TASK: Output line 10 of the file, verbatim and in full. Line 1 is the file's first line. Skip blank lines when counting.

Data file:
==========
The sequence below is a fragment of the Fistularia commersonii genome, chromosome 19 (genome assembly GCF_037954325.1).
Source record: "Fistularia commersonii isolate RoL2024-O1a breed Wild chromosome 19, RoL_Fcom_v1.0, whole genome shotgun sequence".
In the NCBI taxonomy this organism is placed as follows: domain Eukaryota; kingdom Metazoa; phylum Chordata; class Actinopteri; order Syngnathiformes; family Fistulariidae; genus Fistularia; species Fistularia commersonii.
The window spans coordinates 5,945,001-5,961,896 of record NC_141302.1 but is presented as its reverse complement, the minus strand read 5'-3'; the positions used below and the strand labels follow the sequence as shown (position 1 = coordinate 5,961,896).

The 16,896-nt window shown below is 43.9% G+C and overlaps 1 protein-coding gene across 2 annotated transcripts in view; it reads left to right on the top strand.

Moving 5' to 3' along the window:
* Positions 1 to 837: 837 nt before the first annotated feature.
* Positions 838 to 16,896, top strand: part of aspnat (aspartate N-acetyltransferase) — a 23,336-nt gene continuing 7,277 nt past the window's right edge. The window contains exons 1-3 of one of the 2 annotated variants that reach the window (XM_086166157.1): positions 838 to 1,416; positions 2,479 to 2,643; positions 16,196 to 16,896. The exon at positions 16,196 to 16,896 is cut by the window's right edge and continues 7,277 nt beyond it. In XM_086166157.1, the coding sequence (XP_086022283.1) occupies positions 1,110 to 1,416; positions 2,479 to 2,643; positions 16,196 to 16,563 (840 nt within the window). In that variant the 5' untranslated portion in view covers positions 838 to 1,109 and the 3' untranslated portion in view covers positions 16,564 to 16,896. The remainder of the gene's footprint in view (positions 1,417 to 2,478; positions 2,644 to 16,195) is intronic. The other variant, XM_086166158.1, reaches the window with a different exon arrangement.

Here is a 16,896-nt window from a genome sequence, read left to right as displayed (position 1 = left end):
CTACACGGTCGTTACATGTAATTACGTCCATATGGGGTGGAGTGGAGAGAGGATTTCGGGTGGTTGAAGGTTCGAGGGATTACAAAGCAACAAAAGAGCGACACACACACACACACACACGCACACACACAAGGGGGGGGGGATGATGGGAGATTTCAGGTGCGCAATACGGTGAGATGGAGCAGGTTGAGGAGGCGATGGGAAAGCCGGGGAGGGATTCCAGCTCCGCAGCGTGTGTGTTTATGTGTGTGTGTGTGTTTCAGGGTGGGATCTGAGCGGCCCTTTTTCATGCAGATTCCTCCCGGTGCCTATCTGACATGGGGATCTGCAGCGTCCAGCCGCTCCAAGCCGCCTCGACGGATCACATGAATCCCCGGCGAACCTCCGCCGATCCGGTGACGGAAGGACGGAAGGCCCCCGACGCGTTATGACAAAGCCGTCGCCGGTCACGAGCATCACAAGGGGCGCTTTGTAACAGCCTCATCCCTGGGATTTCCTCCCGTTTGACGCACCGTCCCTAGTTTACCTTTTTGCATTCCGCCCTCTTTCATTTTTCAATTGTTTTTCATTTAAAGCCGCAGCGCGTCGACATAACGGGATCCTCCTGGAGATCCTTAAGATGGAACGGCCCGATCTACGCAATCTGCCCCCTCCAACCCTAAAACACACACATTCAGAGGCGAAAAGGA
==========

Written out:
CTACACGGTCGTTACATGTAATTACGTCCATATGGGGTGGAGTGGAGAGAGGATTTCGGGTGGTTGAAGGTTCGAGGGATTACAAAGCAACAAAAGAGCGACACACACACACACACACACGCACACACACAAGGGGGGGGGGATGATGGGAGATTTCAGGTGCGCAATACGGTGAGATGGAGCAGGTTGAGGAGGCGATGGGAAAGCCGGGGAGGGATTCCAGCTCCGCAGCGTGTGTGTTTATGTGTGTGTGTGTGTTTCAGGGTGGGATCTGAGCGGCCCTTTTTCATGCAGATTCCTCCCGGTGCCTATCTGACATGGGGATCTGCAGCGTCCAGCCGCTCCAAGCCGCCTCGACGGATCACATGAATCCCCGGCGAACCTCCGCCGATCCGGTGACGGAAGGACGGAAGGCCCCCGACGCGTTATGACAAAGCCGTCGCCGGTCACGAGCATCACAAGGGGCGCTTTGTAACAGCCTCATCCCTGGGATTTCCTCCCGTTTGACGCACCGTCCCTAGTTTACCTTTTTGCATTCCGCCCTCTTTCATTTTTCAATTGTTTTTCATTTAAAGCCGCAGCGCGTCGACATAACGGGATCCTCCTGGAGATCCTTAAGATGGAACGGCCCGATCTACGCAATCTGCCCCCTCCAACCCTAAAACACACACATTCAGAGGCGAAAAGGA